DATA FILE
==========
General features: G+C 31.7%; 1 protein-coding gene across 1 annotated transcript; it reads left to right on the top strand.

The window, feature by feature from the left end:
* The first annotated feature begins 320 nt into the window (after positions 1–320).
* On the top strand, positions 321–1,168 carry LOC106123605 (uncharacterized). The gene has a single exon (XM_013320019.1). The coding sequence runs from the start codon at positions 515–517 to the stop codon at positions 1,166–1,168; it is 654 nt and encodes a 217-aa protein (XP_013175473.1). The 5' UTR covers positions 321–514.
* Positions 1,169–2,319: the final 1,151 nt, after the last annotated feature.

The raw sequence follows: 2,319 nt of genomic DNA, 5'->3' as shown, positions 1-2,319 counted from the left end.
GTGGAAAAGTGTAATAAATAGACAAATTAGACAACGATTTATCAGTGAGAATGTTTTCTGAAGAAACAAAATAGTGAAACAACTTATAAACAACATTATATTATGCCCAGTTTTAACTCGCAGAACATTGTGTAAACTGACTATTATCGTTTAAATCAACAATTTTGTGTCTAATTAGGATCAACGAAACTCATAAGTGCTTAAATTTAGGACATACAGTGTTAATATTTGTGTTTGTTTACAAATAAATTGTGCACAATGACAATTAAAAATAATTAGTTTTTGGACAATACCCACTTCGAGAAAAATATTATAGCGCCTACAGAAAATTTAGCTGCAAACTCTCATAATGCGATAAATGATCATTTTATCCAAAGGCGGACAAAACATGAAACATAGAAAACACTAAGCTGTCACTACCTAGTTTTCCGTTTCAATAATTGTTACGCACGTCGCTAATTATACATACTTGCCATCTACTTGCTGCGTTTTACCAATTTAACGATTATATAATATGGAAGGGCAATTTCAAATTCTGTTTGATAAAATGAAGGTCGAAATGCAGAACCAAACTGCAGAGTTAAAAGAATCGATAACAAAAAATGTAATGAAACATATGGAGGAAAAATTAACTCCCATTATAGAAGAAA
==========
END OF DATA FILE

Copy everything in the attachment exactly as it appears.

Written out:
General features: G+C 31.7%; 1 protein-coding gene across 1 annotated transcript; it reads left to right on the top strand.

The window, feature by feature from the left end:
* The first annotated feature begins 320 nt into the window (after positions 1–320).
* On the top strand, positions 321–1,168 carry LOC106123605 (uncharacterized). The gene has a single exon (XM_013320019.1). The coding sequence runs from the start codon at positions 515–517 to the stop codon at positions 1,166–1,168; it is 654 nt and encodes a 217-aa protein (XP_013175473.1). The 5' UTR covers positions 321–514.
* Positions 1,169–2,319: the final 1,151 nt, after the last annotated feature.

The raw sequence follows: 2,319 nt of genomic DNA, 5'->3' as shown, positions 1-2,319 counted from the left end.
GTGGAAAAGTGTAATAAATAGACAAATTAGACAACGATTTATCAGTGAGAATGTTTTCTGAAGAAACAAAATAGTGAAACAACTTATAAACAACATTATATTATGCCCAGTTTTAACTCGCAGAACATTGTGTAAACTGACTATTATCGTTTAAATCAACAATTTTGTGTCTAATTAGGATCAACGAAACTCATAAGTGCTTAAATTTAGGACATACAGTGTTAATATTTGTGTTTGTTTACAAATAAATTGTGCACAATGACAATTAAAAATAATTAGTTTTTGGACAATACCCACTTCGAGAAAAATATTATAGCGCCTACAGAAAATTTAGCTGCAAACTCTCATAATGCGATAAATGATCATTTTATCCAAAGGCGGACAAAACATGAAACATAGAAAACACTAAGCTGTCACTACCTAGTTTTCCGTTTCAATAATTGTTACGCACGTCGCTAATTATACATACTTGCCATCTACTTGCTGCGTTTTACCAATTTAACGATTATATAATATGGAAGGGCAATTTCAAATTCTGTTTGATAAAATGAAGGTCGAAATGCAGAACCAAACTGCAGAGTTAAAAGAATCGATAACAAAAAATGTAATGAAACATATGGAGGAAAAATTAACTCCCATTATAGAAGAAA